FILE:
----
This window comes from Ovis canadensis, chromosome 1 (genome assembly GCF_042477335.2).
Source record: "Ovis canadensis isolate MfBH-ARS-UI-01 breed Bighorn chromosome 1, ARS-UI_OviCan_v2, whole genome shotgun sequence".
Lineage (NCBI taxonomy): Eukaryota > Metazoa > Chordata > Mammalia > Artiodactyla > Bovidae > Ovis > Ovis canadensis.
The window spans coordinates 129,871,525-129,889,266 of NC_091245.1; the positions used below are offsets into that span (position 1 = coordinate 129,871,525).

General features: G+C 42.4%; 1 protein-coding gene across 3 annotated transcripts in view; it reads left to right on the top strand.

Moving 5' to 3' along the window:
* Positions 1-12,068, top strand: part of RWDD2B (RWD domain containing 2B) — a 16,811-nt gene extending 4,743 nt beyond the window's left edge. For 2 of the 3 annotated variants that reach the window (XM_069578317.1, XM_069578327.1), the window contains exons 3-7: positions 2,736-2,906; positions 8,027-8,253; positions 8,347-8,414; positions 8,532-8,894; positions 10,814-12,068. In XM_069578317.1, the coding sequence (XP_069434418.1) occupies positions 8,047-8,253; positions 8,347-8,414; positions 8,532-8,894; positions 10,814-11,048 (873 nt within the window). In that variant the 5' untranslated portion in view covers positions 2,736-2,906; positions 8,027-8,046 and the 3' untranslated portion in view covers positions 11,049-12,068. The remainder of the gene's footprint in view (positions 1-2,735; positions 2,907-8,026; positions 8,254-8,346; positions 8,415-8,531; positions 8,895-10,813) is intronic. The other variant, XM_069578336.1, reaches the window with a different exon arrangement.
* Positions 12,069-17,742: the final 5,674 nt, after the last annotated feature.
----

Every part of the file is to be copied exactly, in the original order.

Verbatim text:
This window comes from Ovis canadensis, chromosome 1 (genome assembly GCF_042477335.2).
Source record: "Ovis canadensis isolate MfBH-ARS-UI-01 breed Bighorn chromosome 1, ARS-UI_OviCan_v2, whole genome shotgun sequence".
Lineage (NCBI taxonomy): Eukaryota > Metazoa > Chordata > Mammalia > Artiodactyla > Bovidae > Ovis > Ovis canadensis.
The window spans coordinates 129,871,525-129,889,266 of NC_091245.1; the positions used below are offsets into that span (position 1 = coordinate 129,871,525).

General features: G+C 42.4%; 1 protein-coding gene across 3 annotated transcripts in view; it reads left to right on the top strand.

Moving 5' to 3' along the window:
* Positions 1-12,068, top strand: part of RWDD2B (RWD domain containing 2B) — a 16,811-nt gene extending 4,743 nt beyond the window's left edge. For 2 of the 3 annotated variants that reach the window (XM_069578317.1, XM_069578327.1), the window contains exons 3-7: positions 2,736-2,906; positions 8,027-8,253; positions 8,347-8,414; positions 8,532-8,894; positions 10,814-12,068. In XM_069578317.1, the coding sequence (XP_069434418.1) occupies positions 8,047-8,253; positions 8,347-8,414; positions 8,532-8,894; positions 10,814-11,048 (873 nt within the window). In that variant the 5' untranslated portion in view covers positions 2,736-2,906; positions 8,027-8,046 and the 3' untranslated portion in view covers positions 11,049-12,068. The remainder of the gene's footprint in view (positions 1-2,735; positions 2,907-8,026; positions 8,254-8,346; positions 8,415-8,531; positions 8,895-10,813) is intronic. The other variant, XM_069578336.1, reaches the window with a different exon arrangement.
* Positions 12,069-17,742: the final 5,674 nt, after the last annotated feature.